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Blue-and-white Swallow Pygochelidon cyanoleuca

  • Order: Passeriformes
  • Family: Hirundinidae
  • Polytypic: 3 subspecies
  • Authors: Ashley A. Dayer


Distinguishing Characteristics

This small swallow is appropriately named for its appearance. Its upper parts are a glossy steel-blue to violet-blue. Its wings and tail are blackish with steel-blue margins. Below, it is white with a gray wash on the sides and flanks. The Blue-and-white Swallow's tail is short and slightly forked. Its wings are shorter and broader than those of migrant swallows. The sexes do not differ in appearance.

Similar Species

The Blue-and-white Swallow is similar to Mangrove Swallow (Tachycineta albilinea), Tree Swallow (Tachycineta bicolor), and Violet-green Swallow (Tachycineta thalassina).  Its black undertail coverts distinguish it from these swallows.  It also resembles the Pale-footed Swallow (Orochelidon flavipes), which has a pinkish brown throat and darker sides (Turner and Rose 1989).

Detailed Description

Blue-and-white Swallow Underside, 03/08/2008, Agua Blanca, Guatopo National Park, Barlovento, north-central Venezuela, Barlovento MagicoThe Blue-and-White Swallow adult plumage is characterized by glossy steel-blue on the forehead, crown, mantle, back, rump, and uppertail coverts. The mantle feathers are spotted under the surface with white or pale gray. The feathers over the ears and lores are a less bright blue. The wing coverts are black with steel-blue margins that are not as distinct in the greater coverts (Turner and Rose 1989). The underside of the swallow is white with a gray wash on the sides and flanks. The white underneath can be warm buff in fresh plumage. The far sides of the breast are black. A few dusky spots on the chest of some birds can also be pronounced and form a narrow collar (Turner and Rose 1989). The undertail coverts are black with steel-blue margins, and the underwing coverts and axilaries also are gray with whitish tips (Turner and Rose 1989). The tail feathers are grayish black, and the tail is slightly forked. The only difference in adult plumage between males and females is that the female tends to have duller white and stronger buffy coloration (Stiles and Skutch 1989).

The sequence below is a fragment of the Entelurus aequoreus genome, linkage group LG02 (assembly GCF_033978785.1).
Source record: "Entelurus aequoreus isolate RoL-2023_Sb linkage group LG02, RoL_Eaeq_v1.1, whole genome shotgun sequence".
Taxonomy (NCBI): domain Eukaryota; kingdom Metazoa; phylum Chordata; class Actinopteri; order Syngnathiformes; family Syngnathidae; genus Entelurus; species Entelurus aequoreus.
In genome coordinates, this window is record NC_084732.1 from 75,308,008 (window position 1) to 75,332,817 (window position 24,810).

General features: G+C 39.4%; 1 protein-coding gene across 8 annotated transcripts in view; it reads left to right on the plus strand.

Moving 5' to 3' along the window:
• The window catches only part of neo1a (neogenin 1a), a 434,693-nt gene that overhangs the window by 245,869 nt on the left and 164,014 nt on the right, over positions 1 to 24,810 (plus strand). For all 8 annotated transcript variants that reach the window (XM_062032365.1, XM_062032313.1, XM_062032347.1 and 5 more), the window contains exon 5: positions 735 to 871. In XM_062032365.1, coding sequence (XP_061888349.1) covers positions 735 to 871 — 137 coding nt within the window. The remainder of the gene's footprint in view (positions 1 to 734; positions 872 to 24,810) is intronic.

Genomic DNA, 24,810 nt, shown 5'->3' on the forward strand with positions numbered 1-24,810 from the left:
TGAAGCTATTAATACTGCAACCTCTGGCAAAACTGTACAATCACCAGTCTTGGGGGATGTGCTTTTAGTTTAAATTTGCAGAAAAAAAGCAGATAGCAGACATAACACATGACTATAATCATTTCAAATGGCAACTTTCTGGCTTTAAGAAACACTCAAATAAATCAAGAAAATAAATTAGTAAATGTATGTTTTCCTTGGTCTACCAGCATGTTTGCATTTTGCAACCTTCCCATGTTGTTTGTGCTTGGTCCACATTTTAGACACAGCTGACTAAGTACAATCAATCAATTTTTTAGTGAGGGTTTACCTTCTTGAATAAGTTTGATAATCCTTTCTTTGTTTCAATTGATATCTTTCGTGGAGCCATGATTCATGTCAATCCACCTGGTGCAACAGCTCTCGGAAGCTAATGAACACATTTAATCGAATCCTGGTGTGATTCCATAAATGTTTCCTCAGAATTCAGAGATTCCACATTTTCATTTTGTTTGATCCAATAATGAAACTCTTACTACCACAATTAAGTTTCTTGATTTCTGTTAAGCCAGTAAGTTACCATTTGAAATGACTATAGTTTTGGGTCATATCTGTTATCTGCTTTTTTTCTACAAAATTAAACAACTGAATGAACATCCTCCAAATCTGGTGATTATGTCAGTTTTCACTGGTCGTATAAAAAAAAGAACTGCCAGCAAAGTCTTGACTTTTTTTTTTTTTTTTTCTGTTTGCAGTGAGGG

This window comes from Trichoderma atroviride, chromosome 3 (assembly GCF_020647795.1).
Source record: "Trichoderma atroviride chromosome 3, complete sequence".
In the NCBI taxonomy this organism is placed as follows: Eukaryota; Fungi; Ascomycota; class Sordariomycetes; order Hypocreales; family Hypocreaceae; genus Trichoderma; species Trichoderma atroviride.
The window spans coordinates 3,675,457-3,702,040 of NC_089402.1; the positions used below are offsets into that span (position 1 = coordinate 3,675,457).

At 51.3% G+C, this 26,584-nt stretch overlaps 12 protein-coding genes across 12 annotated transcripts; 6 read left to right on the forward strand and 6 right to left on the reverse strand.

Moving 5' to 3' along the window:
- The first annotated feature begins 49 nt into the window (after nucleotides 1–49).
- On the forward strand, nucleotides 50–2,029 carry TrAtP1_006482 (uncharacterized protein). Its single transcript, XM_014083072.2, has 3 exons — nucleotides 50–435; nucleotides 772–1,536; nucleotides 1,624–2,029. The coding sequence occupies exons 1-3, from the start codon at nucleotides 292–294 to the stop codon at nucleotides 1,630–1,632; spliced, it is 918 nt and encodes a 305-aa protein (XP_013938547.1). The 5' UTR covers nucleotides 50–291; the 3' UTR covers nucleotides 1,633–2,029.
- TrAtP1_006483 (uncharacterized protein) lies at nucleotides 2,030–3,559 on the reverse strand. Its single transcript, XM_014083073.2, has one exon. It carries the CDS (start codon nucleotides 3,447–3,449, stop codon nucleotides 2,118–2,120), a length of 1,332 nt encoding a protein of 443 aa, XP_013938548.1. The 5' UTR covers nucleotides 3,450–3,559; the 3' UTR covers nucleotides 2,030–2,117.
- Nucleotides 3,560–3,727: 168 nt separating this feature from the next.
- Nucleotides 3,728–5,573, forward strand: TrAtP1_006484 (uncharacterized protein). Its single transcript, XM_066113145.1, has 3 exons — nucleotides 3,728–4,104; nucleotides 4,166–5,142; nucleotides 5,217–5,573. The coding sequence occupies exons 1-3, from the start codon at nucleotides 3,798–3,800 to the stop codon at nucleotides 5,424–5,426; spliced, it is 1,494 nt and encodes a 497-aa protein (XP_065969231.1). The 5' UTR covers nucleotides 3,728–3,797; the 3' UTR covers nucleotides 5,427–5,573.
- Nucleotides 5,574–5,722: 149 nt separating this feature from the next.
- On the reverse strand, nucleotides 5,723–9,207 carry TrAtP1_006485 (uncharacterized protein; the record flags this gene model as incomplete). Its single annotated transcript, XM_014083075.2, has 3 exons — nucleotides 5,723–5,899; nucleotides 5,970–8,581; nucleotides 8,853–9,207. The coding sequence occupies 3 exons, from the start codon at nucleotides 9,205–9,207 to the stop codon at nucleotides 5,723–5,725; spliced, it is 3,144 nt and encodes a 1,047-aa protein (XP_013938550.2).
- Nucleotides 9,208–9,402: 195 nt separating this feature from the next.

The juvenile's upperparts are gray-brown, often with some bluish gloss (Stiles and Skutch 1989).  It has a dull sooty-brown crown and back.  The tail and wings are blackish-brown, while the china and throat appear white with a buff hue.  The breast band and sides are gray with a buff hue.  The undertail coverts are dull brown, sometimes with white tips.   The rump feathers show narrow, pale tips.  The tail tends to be less forked than the adult (Turner and Rose 1989).


Molt of Blue-and-white Swallows begins near the end of the breeding season (Turner and Rose 1989).

Bare Parts

The Blue-and-white Swallow's bill is black, and its feet are blackish.  The eyes are brown.


The following measurements are from Turner and Rose (1989).

Total length: 12 cm. 

Wings: 88-102 mm (mean 94.2 mm). 

Tail: 42-55 mm (mean 49.7 mm); fork in tail 7-15 mm (mean 10.6 mm). 

Bill: 6-8 mm (mean 7 mm).

Tarsus: 9.1-11 mm (mean 10 mm). 

Mass: 9-13 g (mean 10.5 g).

Recommended Citation

Dayer, A. A. (2010). Blue-and-white Swallow (Pygochelidon cyanoleuca), version 1.0. In Neotropical Birds Online (T. S. Schulenberg, Editor). Cornell Lab of Ornithology, Ithaca, NY, USA.